It had been her younger sister’s turn to take that duty, but Mrs. Finlander, one of their frequent guests, had made a special request to have Tessa give her a before-bed massage. Really, anyone could have done it just as professionally. But Tessa had developed a rapport with the woman, and she’d asked Sophia to go to the meeting.
    Now she was stuck about three miles from the spa. An easy walk. Too bad she was wearing a creamy yellow
suit and high heels. But a pair of running shoes were in the trunk. And a tee shirt and shorts, come to that.
    Once she changed her clothes, getting home would be no big deal. Out here in the desert, the moon and stars were brilliant, more than enough to light her way. Yet the idea of climbing out of the car sent a shiver up her spine.
    As she peered out the window, she saw headlights in the distance. Someone was coming, and hopefully she could get a ride.
    She climbed out, waving a manicured hand as the lights approached. Whoever was in the other car roared past, leaving her standing in his backwash. Did he recognize her? Was he one of the people in town who thought the Thalia sisters and cousins were witches because of the way they retained their youth and beauty?
    She allowed herself another curse as she walked to the back of the vehicle and clicked the trunk release. The casual clothing was where she’d left it, in her carry bag. After changing into the running shoes, she reached to shrug off her suit jacket, then changed her mind. The idea of getting undressed on the side of the highway had her nerves jumping again.
    To calm herself, she took a deep breath of the desert air. It smelled clean and fresh and reassuring, and she wondered why she was so spooked.
    After slinging her purse over her shoulder, she started up the road, her eyes fixed on the white sign for the spa. It was a refuge for her and the other women of the Ionian Sisterhood who had come here long ago, seeking a place where they could practice the ancient arts they had brought from their home in Greece.
    As she walked, she heard the crunch of footsteps on the gravel shoulder behind her, and all her vague fears came crashing down on her.
    She started to run, wondering if there was any chance of getting away from whoever was stalking her.
    He answered the question by streaking past her at speeds no normal human being could attain, stopping about twenty yards in front of her, blocking her path.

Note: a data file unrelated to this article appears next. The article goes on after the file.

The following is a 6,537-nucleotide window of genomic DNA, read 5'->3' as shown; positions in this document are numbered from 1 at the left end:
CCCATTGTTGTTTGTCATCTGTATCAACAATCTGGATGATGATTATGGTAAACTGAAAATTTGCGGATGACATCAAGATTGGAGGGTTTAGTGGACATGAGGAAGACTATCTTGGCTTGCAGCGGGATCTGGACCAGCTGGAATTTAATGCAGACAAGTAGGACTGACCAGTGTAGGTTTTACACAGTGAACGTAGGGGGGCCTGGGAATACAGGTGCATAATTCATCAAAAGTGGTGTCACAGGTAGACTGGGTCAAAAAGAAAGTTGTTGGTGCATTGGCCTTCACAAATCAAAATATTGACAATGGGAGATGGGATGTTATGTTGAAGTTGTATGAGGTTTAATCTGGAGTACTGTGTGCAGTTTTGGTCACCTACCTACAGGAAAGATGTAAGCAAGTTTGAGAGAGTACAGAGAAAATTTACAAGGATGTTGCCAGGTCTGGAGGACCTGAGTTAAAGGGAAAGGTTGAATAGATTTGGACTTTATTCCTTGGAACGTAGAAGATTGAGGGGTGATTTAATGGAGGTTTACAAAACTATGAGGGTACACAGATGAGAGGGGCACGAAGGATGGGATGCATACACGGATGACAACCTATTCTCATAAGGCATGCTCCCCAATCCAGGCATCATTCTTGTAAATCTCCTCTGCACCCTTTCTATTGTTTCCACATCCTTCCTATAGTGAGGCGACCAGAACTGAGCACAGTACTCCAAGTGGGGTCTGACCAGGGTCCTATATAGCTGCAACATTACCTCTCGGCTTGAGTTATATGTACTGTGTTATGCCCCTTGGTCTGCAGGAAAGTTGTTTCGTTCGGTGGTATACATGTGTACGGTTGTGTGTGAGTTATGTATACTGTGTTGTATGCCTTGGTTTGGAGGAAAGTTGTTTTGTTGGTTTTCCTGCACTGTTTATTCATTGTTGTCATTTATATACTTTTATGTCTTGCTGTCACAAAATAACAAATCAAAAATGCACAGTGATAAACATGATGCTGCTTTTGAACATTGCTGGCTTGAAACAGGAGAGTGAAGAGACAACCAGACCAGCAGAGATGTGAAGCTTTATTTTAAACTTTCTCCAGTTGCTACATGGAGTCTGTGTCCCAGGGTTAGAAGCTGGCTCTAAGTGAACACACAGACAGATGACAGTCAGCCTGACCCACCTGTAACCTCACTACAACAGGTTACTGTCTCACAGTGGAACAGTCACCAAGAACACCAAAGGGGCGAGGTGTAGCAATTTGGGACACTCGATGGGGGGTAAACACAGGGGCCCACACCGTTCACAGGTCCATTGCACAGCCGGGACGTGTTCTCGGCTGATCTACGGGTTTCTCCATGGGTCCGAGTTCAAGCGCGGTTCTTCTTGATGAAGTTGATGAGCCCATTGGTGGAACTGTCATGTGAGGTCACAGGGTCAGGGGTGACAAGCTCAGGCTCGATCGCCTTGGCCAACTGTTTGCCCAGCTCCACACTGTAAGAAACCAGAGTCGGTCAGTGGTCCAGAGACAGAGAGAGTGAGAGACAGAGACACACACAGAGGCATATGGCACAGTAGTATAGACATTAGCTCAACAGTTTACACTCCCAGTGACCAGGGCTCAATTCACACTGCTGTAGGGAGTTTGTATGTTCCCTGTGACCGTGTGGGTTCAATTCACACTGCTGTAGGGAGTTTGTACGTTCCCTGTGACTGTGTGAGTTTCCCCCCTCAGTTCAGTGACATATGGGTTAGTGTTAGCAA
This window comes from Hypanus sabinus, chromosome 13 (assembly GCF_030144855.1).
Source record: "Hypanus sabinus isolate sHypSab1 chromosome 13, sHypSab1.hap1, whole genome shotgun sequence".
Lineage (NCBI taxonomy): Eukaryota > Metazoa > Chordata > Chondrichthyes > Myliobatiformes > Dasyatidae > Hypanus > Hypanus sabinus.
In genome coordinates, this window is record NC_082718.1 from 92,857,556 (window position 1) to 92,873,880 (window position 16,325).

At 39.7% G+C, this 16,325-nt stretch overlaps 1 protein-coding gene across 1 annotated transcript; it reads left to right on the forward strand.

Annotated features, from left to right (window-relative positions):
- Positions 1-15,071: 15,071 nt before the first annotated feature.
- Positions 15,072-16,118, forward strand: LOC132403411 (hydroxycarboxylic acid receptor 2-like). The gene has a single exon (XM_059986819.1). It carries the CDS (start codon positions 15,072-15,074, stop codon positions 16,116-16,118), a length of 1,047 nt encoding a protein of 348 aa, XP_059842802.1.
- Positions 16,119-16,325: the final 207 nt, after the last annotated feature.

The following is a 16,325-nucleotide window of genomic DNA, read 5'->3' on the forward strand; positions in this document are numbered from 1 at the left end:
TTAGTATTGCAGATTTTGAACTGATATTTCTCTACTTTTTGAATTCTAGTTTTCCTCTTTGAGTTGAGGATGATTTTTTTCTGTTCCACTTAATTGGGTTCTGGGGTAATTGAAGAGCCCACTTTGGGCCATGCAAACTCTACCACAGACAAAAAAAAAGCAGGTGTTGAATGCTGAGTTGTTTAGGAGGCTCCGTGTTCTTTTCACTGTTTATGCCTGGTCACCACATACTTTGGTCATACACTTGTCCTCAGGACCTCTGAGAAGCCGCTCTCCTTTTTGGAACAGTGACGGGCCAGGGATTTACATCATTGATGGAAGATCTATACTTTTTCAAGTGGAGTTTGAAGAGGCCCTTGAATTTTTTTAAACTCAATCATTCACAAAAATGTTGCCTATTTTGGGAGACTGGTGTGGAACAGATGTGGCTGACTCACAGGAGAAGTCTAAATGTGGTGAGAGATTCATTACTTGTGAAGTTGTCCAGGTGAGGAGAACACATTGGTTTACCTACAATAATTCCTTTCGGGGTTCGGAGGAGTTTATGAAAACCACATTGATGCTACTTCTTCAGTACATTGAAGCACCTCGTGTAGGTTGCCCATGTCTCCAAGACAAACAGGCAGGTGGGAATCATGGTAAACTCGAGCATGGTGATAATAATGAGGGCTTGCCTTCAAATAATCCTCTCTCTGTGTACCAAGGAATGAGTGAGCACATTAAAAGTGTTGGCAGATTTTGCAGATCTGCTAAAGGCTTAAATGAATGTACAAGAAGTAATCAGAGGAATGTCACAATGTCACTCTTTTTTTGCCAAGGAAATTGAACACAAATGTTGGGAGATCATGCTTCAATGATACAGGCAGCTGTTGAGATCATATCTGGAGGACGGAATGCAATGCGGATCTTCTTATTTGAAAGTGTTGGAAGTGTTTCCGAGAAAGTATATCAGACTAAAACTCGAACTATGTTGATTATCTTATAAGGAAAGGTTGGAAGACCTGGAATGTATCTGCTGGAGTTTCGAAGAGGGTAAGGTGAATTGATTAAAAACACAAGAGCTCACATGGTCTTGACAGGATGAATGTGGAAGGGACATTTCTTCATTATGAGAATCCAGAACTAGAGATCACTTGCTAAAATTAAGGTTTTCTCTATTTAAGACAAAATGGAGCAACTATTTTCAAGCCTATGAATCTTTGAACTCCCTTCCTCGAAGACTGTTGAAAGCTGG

In the darkness, she couldn’t make out many details, but she saw he was wearing a white tee shirt and tight-fitting jeans. His hair was dark, but the shadows hid his features as he walked slowly toward her, young and cocksure in the moonlight.
    In that terrible moment, she knew who he was. Not his name. But everything about him told her that he must be a Minot, one of the men who had hounded the Ionians down through the ages, since they had made a devil’s pact with the ancient warriors.
    None of them had attacked the Sisterhood in years, and perhaps that had made them too lax in their security measures. Of course there were wards around the property and a guard at the gate, but now she was alone and vulnerable on a dark desert highway. Like in that Eagles song.
    Her throat was so tight that she could barely breathe, but she kept her eyes focused on the man who advanced toward her. Even while she kept him in sight, she sent her mind toward the resort, hoping to get a silent message to Tessa, her real sister, the one who was closest to her in all the world.
    I’m on the highway. Just a few hundred feet . . .
    Before she could say more, he raised his hand. He was holding a small cylinder, and when he pressed on the top, a mist whooshed out and drifted toward her.
    The second she breathed it, her head began to spin, and her body stopped obeying her commands. Her mind told her to turn and run, but her legs wouldn’t move. She was rooted to the spot, like a desert animal frozen in the headlights of an advancing vehicle.
    The man waited a moment for the cloud of gas around her to dissipate. Then he tossed the cylinder away where it clanked against a rock as he walked purposefully forward, his gaze never leaving her.